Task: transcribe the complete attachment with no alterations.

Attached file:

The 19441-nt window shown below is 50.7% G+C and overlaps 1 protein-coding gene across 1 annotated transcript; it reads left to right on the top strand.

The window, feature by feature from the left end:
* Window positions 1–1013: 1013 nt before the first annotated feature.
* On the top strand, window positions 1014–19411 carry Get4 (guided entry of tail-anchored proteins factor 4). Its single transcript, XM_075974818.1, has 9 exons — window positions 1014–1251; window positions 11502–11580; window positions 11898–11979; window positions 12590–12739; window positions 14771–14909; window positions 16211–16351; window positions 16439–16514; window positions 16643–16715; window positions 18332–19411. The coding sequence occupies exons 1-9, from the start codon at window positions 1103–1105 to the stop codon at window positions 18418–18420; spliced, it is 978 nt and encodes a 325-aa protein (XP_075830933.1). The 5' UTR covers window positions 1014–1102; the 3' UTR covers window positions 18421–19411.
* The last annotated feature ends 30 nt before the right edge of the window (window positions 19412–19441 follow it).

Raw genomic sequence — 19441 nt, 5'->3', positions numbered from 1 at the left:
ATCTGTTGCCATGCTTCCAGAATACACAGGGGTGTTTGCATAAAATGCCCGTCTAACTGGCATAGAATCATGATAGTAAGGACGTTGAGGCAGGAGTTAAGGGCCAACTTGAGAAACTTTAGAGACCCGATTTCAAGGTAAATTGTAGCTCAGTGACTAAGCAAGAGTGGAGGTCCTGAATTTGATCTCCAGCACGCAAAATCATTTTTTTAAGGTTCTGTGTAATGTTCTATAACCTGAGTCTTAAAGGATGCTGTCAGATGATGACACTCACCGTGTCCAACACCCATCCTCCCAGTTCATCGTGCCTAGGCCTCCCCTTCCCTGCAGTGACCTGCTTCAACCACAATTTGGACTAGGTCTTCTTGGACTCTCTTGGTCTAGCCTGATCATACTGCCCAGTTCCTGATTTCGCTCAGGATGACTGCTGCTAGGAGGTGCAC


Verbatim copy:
The 19441-nt window shown below is 50.7% G+C and overlaps 1 protein-coding gene across 1 annotated transcript; it reads left to right on the top strand.

The window, feature by feature from the left end:
* Window positions 1–1013: 1013 nt before the first annotated feature.
* On the top strand, window positions 1014–19411 carry Get4 (guided entry of tail-anchored proteins factor 4). Its single transcript, XM_075974818.1, has 9 exons — window positions 1014–1251; window positions 11502–11580; window positions 11898–11979; window positions 12590–12739; window positions 14771–14909; window positions 16211–16351; window positions 16439–16514; window positions 16643–16715; window positions 18332–19411. The coding sequence occupies exons 1-9, from the start codon at window positions 1103–1105 to the stop codon at window positions 18418–18420; spliced, it is 978 nt and encodes a 325-aa protein (XP_075830933.1). The 5' UTR covers window positions 1014–1102; the 3' UTR covers window positions 18421–19411.
* The last annotated feature ends 30 nt before the right edge of the window (window positions 19412–19441 follow it).

Raw genomic sequence — 19441 nt, 5'->3', positions numbered from 1 at the left:
ATCTGTTGCCATGCTTCCAGAATACACAGGGGTGTTTGCATAAAATGCCCGTCTAACTGGCATAGAATCATGATAGTAAGGACGTTGAGGCAGGAGTTAAGGGCCAACTTGAGAAACTTTAGAGACCCGATTTCAAGGTAAATTGTAGCTCAGTGACTAAGCAAGAGTGGAGGTCCTGAATTTGATCTCCAGCACGCAAAATCATTTTTTTAAGGTTCTGTGTAATGTTCTATAACCTGAGTCTTAAAGGATGCTGTCAGATGATGACACTCACCGTGTCCAACACCCATCCTCCCAGTTCATCGTGCCTAGGCCTCCCCTTCCCTGCAGTGACCTGCTTCAACCACAATTTGGACTAGGTCTTCTTGGACTCTCTTGGTCTAGCCTGATCATACTGCCCAGTTCCTGATTTCGCTCAGGATGACTGCTGCTAGGAGGTGCAC